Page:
Star Wars: Knights of the Old Republic is probably one of the important games in BioWare’s history. Not only did the title pave the way for the beloved Mass Effect series, but it also essentially invented a brand new era for the fictional history of the Star Wars universe.
However, out of all the games in BioWare’s library, KOTOR has (in some ways) arguably aged the worst. When Sony announced the game would receive a long overdue remake, millions of voices suddenly cried out joy. Nowadays, they’ve been silent thanks to the latest in a long line of development problems that have many struggling to find an answer to the question, “What is happening?”
The history of the KOTOR remake’s blunders began shortly after its announcement. The project was revealed in September of 2021 as a timed exclusive for the PlayStation 5. At that time, developer Aspyr was seemingly heading up the remake. The game’s Lead Producer, Ryan Treadwell, also promised the remake would be rebuilt from the ground up but stay true to the original’s narrative. Overall, a promising start, especially because many of the people who worked on the original were reprising their developmental roles for the remake. However, that good news didn’t even last a year.
Usually, when games go through a troubled development, their fall is the result of a domino effect where one issue leads to another until the entire project falls apart (i.e., everything that can go wrong will go wrong). The KOTOR remake, meanwhile, seemingly fell apart practically overnight. On July 26, 2022, Jason Schreier reported that the project was on hold indefinitely because a recent vertical slice demo didn’t inspire confidence. That, and Design Director Brad Prince and Art Director Jason Minor were fired. Aspyr had to put the remake on hold without those key figures, but Schreier was somewhat confident the game would be released in 2025. Unfortunately, the company’s situation went from bad to worse, as Aspyr has apparently lost more than just its leadership.
On August 22, 2022, Kotaku (Schrier’s old stomping grounds) released a report that stated one of Embracer Group’s “AAA projects has transitioned to another studio” to ensure its quality. Since Embracer Group owned Aspyr and Saber Interactive, and because Saber started collaborating on the KOTOR remake in May of 2022, many gamers and outlets assumed that the studio was now in charge of the KOTOR project. While Embracer Group never confirmed or denied this assumption, it would be the last time anyone heard about the KOTOR remake until 2023, when fans received the worst news yet about the project.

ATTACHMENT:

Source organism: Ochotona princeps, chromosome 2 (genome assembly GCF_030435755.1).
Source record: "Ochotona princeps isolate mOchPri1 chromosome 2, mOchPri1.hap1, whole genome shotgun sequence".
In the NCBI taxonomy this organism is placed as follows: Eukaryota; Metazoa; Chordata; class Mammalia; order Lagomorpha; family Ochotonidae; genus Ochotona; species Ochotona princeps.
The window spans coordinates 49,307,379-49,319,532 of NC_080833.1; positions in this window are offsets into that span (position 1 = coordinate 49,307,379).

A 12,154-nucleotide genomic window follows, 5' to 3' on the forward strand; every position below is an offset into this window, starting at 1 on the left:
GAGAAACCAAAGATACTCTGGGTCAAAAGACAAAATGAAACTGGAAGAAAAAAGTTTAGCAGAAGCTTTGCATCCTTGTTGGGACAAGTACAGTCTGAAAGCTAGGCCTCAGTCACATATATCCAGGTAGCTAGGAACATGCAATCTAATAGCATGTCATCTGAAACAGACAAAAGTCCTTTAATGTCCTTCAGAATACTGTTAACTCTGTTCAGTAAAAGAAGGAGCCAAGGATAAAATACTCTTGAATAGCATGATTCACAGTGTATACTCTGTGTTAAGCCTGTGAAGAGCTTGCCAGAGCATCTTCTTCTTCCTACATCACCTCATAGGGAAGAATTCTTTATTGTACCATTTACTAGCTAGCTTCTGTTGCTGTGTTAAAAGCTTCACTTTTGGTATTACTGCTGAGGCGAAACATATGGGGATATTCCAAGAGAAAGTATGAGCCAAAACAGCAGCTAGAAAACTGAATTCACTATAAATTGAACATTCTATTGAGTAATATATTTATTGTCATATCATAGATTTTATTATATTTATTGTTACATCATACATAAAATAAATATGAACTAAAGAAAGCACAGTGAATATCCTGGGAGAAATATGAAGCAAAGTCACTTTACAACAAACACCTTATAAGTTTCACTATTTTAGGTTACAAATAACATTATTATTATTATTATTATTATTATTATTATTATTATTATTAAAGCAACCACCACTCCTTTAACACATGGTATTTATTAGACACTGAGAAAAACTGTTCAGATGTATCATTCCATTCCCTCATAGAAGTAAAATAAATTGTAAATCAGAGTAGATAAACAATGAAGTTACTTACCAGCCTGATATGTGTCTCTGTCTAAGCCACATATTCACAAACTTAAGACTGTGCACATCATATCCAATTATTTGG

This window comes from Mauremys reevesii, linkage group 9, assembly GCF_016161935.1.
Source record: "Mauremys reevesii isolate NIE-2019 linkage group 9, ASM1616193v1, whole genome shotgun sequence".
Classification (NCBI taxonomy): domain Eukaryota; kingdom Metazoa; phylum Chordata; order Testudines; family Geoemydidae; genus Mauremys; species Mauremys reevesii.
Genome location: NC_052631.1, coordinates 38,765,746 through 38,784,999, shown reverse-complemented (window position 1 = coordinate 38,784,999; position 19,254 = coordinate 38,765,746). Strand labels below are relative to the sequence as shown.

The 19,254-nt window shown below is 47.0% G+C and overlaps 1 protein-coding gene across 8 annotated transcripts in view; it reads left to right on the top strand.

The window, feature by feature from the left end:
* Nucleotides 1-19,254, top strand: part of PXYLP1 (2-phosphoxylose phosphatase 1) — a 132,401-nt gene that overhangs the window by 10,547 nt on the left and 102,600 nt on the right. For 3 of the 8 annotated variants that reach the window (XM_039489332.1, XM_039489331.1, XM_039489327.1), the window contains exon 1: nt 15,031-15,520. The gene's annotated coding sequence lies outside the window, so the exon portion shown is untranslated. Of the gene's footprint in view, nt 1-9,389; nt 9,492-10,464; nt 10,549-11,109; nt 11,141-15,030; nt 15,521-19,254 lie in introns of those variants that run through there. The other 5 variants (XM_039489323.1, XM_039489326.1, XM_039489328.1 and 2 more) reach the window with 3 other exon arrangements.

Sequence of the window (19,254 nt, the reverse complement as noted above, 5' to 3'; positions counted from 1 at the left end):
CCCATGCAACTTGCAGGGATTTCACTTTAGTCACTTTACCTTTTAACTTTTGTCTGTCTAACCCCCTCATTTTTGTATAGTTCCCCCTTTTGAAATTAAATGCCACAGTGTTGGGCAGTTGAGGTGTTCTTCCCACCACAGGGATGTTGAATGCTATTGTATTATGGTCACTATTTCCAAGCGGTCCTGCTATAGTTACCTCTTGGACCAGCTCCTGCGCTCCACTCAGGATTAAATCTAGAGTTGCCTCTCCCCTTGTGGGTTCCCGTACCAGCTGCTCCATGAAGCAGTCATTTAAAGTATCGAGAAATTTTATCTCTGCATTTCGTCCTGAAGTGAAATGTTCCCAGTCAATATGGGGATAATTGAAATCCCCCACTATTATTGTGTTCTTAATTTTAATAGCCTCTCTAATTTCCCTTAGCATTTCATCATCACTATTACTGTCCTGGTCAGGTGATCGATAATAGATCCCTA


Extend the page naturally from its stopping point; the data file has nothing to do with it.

On September 29, Sony removed the remake’s announcement trailer from YouTube. The video was technically set to “Private,” but the effect was the same: The mass gaming public can’t watch it anymore. While Sony told IGN that the trailer was delisted because the company’s music license expired, as is “part of normal business,” the video’s removal reinvigorated concerns regarding the remake’s fate. Normally, a AAA title isn’t considered canceled until a studio representative sings a eulogy. So why would Sony and/or Embracer Group allow the music license to lapse if they were still developing the game? Multiple outlets have reached out to all parties involved for more information on both the delisting and the current state of the project. To date, none have received an official reply. Many gamers are now convinced that the KOTOR remake is dead in the water, but is it really?
In Embracer Group’s Q4 report, which was released on May of 2023, the company expressed confidence that the KOTOR remake would still be released. Moreover, the company hasn’t announced the project’s cancellation. That would seemingly suggest that everything is relatively on track, but those reports really only tell a small part of this story.
Embracer Group hasn’t had the best track record since its Q4 report. Several days after the report, the company lost a $2 billion deal, which made Embracer’s stocks drop 40%. While the company’s portfolio has recovered since then, it did so at a high price, as on August 31, Embracer decided to shut down Volition. This decision was due to a restructuring program that started in the wake of the lost $2 billion deal, and Volition’s latest game underperformed by a significant margin.
To make matters worse for KOTOR’s future, Saber Interactive recently experienced a huge blow due to the cancelation of future Evil Dead: The Game content. While Saber Interactive is keeping the servers on for the time being, the company decided to not create any more content and axe the game’s upcoming Switch release (insert a joke about Ash William cutting off his own hand here).
If Embracer Group is still looking to lighten its load by closing studios, and assuming Saber Interactive is indeed in charge of the KOTOR remake, then the future of both studio and game might hinge on Saber’s next title, Warhammer 40,000: Space Marine 2. If the game doesn’t meet or exceed expectations (which I hope it does since I am a huge Warhammer 40K fan), Embracer might decide Saber Interactive isn’t worth financially supporting anymore. And if that happens, Embracer might subsequently decide that keeping the KOTOR reboot project alive isn’t worthwhile either. Of course, all of that assumes that the project is still alive in the first place. At the moment, it seems that nobody is willing to confirm that seemingly simple and vital piece of information, which, generally speaking, isn’t a great sign.
It’s far too early to claim that Star Wars: Knights of the Old Republic is deader than Star Wars’ original expanded universe, but it certainly looks like the fate of a galaxy far far away hinges on a grimdark future where there is only war.